Why Journalism Might be the Class of the Future
When we imagine the future of learning, we often hear about STEM and STEAM and things like robotics or coding. But I’d argue that one of the most relevant subjects for developing a maker mindset is actually journalism. Here’s why.
The Most Underrated Subject in Schools?
If you looked at my teaching contracts, it would appear that I taught journalism for three of my twelve teaching years. But that’s not entirely accurate. While I also taught self-contained and social studies, I always taught journalism.
It started in my first year of teaching when we were assigned intervention periods. Nobody else on my team wanted to teach writing intervention . . . which felt like a mistake, because writing is one of my favorite subjects to teach.
Still, I quickly realized that my students HATED writing. So, I began with the question, “How do you feel about writing?” They described the boredom, the anger, and the frustration of writing. They hated writing prompts and wanted the freedom to choose their own topics. They hated the formulaic nature of the editing process. They hated the fact that they were writing to no one but the teacher.
I realized that they didn’t hate writing. They hated fake writing. They hated writing in school.
So, I pitched an idea. “We are going to run an online magazine. We can do videos and podcasts. We can write articles. You get to choose the topics.”
At first, they still hated it. They grumbled. They whined. They told me that it wasn’t fun. However, something changed two weeks later when they saw their work online. Over the next few weeks, the class culture changed as they began to take more ownership in the learning.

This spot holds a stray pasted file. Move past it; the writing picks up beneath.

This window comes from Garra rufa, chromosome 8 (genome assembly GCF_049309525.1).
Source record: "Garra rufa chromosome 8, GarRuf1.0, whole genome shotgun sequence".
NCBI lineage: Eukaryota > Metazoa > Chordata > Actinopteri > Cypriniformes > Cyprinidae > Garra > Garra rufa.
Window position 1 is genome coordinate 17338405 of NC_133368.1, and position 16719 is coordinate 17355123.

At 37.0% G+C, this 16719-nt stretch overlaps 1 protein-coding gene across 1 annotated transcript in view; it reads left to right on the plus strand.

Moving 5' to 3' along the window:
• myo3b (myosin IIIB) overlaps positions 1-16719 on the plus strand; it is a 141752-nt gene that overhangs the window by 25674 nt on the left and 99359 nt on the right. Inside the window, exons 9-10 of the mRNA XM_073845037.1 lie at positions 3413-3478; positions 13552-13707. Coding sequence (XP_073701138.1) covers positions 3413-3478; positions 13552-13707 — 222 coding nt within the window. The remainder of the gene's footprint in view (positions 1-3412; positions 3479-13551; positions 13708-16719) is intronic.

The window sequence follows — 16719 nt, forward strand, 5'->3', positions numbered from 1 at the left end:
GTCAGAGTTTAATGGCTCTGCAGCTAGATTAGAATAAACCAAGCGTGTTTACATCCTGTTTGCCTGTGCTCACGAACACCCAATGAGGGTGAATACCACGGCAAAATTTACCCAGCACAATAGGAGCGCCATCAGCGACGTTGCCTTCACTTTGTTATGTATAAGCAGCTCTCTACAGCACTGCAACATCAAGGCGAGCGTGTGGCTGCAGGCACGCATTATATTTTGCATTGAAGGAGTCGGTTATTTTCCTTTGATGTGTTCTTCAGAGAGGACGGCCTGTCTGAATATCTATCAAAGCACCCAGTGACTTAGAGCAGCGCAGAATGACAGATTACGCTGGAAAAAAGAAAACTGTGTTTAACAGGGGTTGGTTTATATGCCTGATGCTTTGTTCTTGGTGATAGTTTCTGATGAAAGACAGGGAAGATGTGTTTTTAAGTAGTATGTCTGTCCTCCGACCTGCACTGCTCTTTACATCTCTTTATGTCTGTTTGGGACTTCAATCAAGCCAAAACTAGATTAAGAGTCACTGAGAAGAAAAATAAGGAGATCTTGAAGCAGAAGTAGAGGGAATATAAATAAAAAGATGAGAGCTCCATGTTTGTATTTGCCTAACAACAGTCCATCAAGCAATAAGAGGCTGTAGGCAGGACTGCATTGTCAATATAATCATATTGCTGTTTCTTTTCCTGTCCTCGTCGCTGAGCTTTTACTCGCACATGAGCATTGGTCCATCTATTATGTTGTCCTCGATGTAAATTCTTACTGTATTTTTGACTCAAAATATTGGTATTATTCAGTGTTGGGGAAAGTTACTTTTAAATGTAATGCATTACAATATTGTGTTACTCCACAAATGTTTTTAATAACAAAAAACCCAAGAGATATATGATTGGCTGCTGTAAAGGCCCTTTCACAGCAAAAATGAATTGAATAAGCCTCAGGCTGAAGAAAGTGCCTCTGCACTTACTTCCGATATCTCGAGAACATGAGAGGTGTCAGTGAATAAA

For the rest of the year, this writing intervention class morphed into a journalism class. They called our blog Social Voice. Two of the students sketched out a logo:
This quickly spilled over into my regular social studies class, where students began filming documentaries and recording podcasts. The next year, we began using a PBL approach and added elements of design thinking as a way to start with empathy and eventually design media packages that we would launch to a specific audience.
What Do Students Actually Need?
When people talk about the future of learning, they often mention technology and engineering. Things like Sphero balls and Arduino sets and coding projects. While I love the emphasis on STEM and STEAM, I can’t help but wonder if maybe we miss out on the power of journalism because it isn’t shiny and new.
However, if you ask people what type of technology skills students will need in the future, you’ll hear things like digital citizenship, media literacy, and creative thinking. Unfortunately, schools tend to teach these topics in isolation, as if they exist in separate little buckets.
But journalism takes the buckets and mixes them all together. Here, these ideas overlap constantly.